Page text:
As I borrowed the good bits from TBH’s and went foundationless in my framed hives a few years ago and have never looked back since, I thought on a slack day at work and a pile of off cuts talking to me worth trying frames in my TBH’s.
One thing that does annoy my bees and me is cutting the brace comb when the bees attach the combs to the side of the box. They just don’t like a tool pushed into the hive to cut the wax as it must catch the legs of the bees and they must know we are damaging their home. With regular inspections, it is possible to wriggle the comb to break the brace, but sometimes it needs cutting especially if it is hot and the comb heavy with honey as you can break the combs if not carful. Also the brace comb sometimes has honey in it and as the bees start to clean it up replacing combs must inevitably trap bees and that’s not good either.
So I decided to make a few simple foundationless frames for my TBH’s, well simple for me a joiner of 34 years, also having a few toys to play with helps and in this instance a table saw.
They are simply four pieces of timber, well five if you include the triangular section as a comb guide but that is optional, the top bar, two side bars approx 20mm wide and approx 8mm thick, a bottom block 25mm x 20mm.
The angle of my TBH is 26* so it was a case of setting the saw to this angle, lowering the blade so as to cut a groove approx 10mm deep and setting two stops on the table saw to create the groove 8mm wide to accommodate the side bars. If all the top bars are the exact same length then once you have set the saw it is possible to cut all the grooves the same.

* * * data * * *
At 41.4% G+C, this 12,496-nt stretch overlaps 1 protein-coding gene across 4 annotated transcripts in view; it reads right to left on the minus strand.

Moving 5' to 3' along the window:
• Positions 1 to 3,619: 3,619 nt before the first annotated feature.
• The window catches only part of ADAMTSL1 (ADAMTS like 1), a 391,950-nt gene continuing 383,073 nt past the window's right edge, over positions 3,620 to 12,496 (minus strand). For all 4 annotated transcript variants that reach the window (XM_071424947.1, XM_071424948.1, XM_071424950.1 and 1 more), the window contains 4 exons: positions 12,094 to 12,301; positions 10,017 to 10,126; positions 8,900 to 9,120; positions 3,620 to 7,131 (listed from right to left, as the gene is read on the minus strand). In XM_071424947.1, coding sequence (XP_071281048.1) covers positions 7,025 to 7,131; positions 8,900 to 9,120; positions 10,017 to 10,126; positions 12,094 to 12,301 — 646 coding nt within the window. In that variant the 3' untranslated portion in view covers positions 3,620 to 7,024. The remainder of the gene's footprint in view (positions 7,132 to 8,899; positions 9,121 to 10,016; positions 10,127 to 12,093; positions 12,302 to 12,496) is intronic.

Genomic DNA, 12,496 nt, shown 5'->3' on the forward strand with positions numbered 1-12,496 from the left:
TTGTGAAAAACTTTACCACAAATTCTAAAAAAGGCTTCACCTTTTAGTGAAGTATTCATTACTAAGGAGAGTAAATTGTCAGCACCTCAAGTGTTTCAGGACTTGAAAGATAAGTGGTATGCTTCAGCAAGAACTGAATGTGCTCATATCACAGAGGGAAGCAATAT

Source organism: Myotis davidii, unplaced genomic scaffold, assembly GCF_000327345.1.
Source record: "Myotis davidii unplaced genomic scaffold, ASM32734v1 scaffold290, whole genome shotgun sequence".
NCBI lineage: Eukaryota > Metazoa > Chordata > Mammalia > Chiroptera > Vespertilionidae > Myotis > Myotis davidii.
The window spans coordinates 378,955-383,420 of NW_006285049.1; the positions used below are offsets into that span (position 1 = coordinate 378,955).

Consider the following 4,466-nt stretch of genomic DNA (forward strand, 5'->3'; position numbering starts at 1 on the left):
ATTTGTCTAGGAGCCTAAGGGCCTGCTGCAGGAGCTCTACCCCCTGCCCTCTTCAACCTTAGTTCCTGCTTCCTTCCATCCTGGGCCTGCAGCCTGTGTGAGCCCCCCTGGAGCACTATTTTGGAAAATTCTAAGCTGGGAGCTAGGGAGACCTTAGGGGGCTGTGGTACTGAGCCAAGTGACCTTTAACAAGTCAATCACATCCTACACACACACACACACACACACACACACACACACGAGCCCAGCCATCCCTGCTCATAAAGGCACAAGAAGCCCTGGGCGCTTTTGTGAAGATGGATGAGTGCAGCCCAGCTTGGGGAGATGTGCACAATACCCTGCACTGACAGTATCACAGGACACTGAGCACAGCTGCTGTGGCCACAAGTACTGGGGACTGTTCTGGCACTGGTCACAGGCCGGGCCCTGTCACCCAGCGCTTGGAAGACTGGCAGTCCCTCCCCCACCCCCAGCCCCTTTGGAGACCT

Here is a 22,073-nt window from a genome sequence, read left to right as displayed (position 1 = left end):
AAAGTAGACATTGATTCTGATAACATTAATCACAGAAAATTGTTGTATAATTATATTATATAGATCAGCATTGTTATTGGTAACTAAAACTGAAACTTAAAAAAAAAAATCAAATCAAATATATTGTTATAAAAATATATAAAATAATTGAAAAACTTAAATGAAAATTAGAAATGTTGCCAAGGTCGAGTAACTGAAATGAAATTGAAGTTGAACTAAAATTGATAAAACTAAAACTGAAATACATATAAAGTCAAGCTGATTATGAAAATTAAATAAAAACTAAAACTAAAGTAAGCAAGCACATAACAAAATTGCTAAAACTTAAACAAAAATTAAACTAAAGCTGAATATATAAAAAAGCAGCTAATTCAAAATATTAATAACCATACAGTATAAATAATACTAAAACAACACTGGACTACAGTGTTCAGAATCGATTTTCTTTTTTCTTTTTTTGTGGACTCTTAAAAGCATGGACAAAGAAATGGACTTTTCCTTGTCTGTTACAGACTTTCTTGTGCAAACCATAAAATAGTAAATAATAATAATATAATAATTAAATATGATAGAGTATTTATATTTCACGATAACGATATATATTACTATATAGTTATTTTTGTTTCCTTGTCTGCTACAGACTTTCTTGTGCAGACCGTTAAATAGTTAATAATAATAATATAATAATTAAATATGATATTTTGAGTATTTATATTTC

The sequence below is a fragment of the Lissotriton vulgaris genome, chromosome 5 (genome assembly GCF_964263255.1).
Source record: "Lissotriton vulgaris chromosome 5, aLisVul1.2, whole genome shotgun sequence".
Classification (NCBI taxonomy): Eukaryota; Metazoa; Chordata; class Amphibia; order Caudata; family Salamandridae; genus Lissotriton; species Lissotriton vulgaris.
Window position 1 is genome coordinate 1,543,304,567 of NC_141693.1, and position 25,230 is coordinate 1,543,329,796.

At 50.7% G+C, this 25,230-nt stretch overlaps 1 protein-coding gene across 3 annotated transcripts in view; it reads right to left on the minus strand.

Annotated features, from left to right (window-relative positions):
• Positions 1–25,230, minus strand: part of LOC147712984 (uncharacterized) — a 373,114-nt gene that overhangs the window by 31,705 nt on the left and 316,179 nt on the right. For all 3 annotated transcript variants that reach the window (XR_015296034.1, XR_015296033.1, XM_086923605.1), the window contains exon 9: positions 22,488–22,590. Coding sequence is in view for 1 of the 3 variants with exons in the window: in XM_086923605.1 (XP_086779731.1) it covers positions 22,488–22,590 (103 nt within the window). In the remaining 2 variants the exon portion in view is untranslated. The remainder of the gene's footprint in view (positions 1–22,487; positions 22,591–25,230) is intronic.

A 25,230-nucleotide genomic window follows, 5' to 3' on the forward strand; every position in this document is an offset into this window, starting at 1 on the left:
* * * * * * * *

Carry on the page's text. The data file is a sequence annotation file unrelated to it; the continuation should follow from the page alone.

Next is the sidebars and this is simply a case of cutting to length with the ends cut at 26*. The same is for the bottom piece of timber. It is a good idea to set out the frame before cutting any timber as you have to allow for bees space and I found by drawing on the side of a follower board the easiest and simplest way to do this.
Once all cut it is a case of gluing and assembling, the block at the bottom are best done first, lay the pieces flat onto a board and either glue and nail or screws will do the job. For the top bar you will need to glue and push the sidebars into the grooves centrally and a nail through the side into the top bar or a screw, make sure the frame is not twisted and then onto the next frame. I then cut some triangular sections for my comb guides.
I made ten to start with and fitted two into my TBH and the one I am looking after. My TBH is going through re-queening following its AS so I dont know how they are getting on with the frames right now but just before the AS they had made good progress on the first frame. The hive I am looking after are loving the frames and so am I, they are on number five now and I am wondering it will be interesting if it was full of frames. They are easy to remove, no brace comb and for now the bees are keeping the combs within the frames and nice and straight. It is possible to rest the frame on the top of the top bars and spin it round for faster inspections.
The bees are as expected not attaching the comb all the way down the frame sides so it is still important I keep the combs vertical. I am thinking that in time, they may attach more comb with fewer gaps or even fill in the whole frame and this will strengthen the comb. I am also thinking about wiring a few frames just to see how that works and may just be able to put these frames through an extractor although I don’t look at my TBH’s as honey production but just for pleasure and happy for them to have all the honey.
I need to make more frames soon and also expecting the 2nd TBH to think about swarming soon and it would be great to AS into a box of foundationless TBH frames….. but then I will be up to three TBH’s and only ever wanted one. Well that is beekeeping the world over.